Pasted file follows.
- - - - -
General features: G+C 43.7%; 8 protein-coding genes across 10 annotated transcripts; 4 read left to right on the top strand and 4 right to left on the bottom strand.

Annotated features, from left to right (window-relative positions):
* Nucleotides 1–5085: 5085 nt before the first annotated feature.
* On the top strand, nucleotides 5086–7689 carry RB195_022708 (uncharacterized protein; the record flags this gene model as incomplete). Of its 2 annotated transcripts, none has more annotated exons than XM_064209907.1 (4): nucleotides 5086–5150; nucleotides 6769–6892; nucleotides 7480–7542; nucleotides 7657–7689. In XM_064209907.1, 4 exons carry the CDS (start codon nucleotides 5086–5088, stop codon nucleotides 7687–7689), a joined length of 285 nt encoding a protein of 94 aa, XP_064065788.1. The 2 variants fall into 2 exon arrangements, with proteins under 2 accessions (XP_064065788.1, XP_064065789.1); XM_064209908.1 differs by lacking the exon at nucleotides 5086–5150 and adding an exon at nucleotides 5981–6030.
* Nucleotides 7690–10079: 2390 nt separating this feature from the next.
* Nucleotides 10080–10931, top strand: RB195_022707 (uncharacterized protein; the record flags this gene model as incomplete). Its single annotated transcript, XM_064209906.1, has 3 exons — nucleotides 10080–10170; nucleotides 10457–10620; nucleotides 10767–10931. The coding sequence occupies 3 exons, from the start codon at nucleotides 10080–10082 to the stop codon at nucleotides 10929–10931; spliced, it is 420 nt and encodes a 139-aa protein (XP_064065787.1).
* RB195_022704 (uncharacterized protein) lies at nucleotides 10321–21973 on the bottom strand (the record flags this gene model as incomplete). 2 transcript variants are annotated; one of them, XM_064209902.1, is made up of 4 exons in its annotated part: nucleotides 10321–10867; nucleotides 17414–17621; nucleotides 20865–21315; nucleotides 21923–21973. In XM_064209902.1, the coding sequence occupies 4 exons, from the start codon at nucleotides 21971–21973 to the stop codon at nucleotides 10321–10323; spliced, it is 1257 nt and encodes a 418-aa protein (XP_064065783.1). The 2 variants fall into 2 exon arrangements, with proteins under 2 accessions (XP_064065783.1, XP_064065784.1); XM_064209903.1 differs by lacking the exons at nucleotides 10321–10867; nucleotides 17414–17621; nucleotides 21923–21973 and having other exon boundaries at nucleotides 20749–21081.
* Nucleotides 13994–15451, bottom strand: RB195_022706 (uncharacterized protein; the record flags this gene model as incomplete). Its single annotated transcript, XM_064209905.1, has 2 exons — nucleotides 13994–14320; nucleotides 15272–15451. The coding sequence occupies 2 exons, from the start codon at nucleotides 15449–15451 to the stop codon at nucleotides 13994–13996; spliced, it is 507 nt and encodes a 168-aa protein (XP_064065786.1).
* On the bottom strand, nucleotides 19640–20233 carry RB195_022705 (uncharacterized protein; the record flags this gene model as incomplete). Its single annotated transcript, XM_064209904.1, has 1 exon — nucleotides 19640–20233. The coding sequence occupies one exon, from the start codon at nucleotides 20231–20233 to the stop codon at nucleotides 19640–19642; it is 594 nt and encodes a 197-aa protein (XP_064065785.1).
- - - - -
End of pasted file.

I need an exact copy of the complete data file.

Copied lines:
General features: G+C 43.7%; 8 protein-coding genes across 10 annotated transcripts; 4 read left to right on the top strand and 4 right to left on the bottom strand.

Annotated features, from left to right (window-relative positions):
* Nucleotides 1–5085: 5085 nt before the first annotated feature.
* On the top strand, nucleotides 5086–7689 carry RB195_022708 (uncharacterized protein; the record flags this gene model as incomplete). Of its 2 annotated transcripts, none has more annotated exons than XM_064209907.1 (4): nucleotides 5086–5150; nucleotides 6769–6892; nucleotides 7480–7542; nucleotides 7657–7689. In XM_064209907.1, 4 exons carry the CDS (start codon nucleotides 5086–5088, stop codon nucleotides 7687–7689), a joined length of 285 nt encoding a protein of 94 aa, XP_064065788.1. The 2 variants fall into 2 exon arrangements, with proteins under 2 accessions (XP_064065788.1, XP_064065789.1); XM_064209908.1 differs by lacking the exon at nucleotides 5086–5150 and adding an exon at nucleotides 5981–6030.
* Nucleotides 7690–10079: 2390 nt separating this feature from the next.
* Nucleotides 10080–10931, top strand: RB195_022707 (uncharacterized protein; the record flags this gene model as incomplete). Its single annotated transcript, XM_064209906.1, has 3 exons — nucleotides 10080–10170; nucleotides 10457–10620; nucleotides 10767–10931. The coding sequence occupies 3 exons, from the start codon at nucleotides 10080–10082 to the stop codon at nucleotides 10929–10931; spliced, it is 420 nt and encodes a 139-aa protein (XP_064065787.1).
* RB195_022704 (uncharacterized protein) lies at nucleotides 10321–21973 on the bottom strand (the record flags this gene model as incomplete). 2 transcript variants are annotated; one of them, XM_064209902.1, is made up of 4 exons in its annotated part: nucleotides 10321–10867; nucleotides 17414–17621; nucleotides 20865–21315; nucleotides 21923–21973. In XM_064209902.1, the coding sequence occupies 4 exons, from the start codon at nucleotides 21971–21973 to the stop codon at nucleotides 10321–10323; spliced, it is 1257 nt and encodes a 418-aa protein (XP_064065783.1). The 2 variants fall into 2 exon arrangements, with proteins under 2 accessions (XP_064065783.1, XP_064065784.1); XM_064209903.1 differs by lacking the exons at nucleotides 10321–10867; nucleotides 17414–17621; nucleotides 21923–21973 and having other exon boundaries at nucleotides 20749–21081.
* Nucleotides 13994–15451, bottom strand: RB195_022706 (uncharacterized protein; the record flags this gene model as incomplete). Its single annotated transcript, XM_064209905.1, has 2 exons — nucleotides 13994–14320; nucleotides 15272–15451. The coding sequence occupies 2 exons, from the start codon at nucleotides 15449–15451 to the stop codon at nucleotides 13994–13996; spliced, it is 507 nt and encodes a 168-aa protein (XP_064065786.1).
* On the bottom strand, nucleotides 19640–20233 carry RB195_022705 (uncharacterized protein; the record flags this gene model as incomplete). Its single annotated transcript, XM_064209904.1, has 1 exon — nucleotides 19640–20233. The coding sequence occupies one exon, from the start codon at nucleotides 20231–20233 to the stop codon at nucleotides 19640–19642; it is 594 nt and encodes a 197-aa protein (XP_064065785.1).